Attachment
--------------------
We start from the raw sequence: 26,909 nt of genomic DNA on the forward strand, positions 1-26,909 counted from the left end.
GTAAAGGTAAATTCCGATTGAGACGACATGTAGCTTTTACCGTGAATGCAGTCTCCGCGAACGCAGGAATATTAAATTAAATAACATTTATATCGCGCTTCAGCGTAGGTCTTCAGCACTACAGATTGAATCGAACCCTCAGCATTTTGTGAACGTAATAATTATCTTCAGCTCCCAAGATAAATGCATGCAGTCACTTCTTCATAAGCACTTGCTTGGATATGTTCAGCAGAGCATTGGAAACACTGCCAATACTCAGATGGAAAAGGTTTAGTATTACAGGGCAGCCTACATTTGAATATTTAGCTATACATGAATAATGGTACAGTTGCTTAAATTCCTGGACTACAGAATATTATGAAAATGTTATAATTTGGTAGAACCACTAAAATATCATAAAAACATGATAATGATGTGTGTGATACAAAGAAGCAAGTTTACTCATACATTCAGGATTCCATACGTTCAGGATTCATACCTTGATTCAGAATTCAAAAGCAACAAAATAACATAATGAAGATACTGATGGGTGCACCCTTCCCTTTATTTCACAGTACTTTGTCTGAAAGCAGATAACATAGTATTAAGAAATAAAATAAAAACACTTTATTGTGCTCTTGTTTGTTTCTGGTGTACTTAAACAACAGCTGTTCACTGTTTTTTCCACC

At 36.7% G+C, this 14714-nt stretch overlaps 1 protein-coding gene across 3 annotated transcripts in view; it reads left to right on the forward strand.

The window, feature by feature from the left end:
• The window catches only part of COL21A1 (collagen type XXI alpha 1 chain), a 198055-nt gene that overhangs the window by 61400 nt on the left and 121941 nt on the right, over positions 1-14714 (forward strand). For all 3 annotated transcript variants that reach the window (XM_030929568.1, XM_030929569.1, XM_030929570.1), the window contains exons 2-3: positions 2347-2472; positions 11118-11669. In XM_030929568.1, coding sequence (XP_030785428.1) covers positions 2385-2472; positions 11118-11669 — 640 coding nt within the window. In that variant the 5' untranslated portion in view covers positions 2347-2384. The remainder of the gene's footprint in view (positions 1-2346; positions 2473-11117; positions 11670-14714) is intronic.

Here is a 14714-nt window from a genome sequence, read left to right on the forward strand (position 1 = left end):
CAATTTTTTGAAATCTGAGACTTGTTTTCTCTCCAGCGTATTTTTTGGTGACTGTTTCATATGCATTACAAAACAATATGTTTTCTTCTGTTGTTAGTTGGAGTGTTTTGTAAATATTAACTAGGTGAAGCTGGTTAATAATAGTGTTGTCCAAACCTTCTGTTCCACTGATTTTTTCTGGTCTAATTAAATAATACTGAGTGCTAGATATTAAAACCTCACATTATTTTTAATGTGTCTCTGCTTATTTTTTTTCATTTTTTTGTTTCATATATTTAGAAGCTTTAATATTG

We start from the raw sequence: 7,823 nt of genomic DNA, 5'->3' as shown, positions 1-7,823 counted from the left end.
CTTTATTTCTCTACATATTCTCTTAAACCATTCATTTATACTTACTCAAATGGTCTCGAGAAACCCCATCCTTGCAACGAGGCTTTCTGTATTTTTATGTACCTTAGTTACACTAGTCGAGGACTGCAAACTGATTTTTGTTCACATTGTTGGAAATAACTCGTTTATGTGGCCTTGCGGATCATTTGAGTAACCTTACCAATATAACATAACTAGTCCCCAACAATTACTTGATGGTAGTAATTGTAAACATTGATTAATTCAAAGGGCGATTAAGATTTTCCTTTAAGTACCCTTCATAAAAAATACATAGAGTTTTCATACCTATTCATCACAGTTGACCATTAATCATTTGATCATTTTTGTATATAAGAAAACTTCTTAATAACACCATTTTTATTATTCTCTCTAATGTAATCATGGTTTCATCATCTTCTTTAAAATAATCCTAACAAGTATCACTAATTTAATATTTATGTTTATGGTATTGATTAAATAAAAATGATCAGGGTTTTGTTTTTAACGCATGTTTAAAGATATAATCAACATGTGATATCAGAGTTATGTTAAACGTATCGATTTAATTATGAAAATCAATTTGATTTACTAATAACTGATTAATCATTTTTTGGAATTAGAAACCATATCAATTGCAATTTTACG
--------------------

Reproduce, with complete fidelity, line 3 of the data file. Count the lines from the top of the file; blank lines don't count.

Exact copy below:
At 36.7% G+C, this 14714-nt stretch overlaps 1 protein-coding gene across 3 annotated transcripts in view; it reads left to right on the forward strand.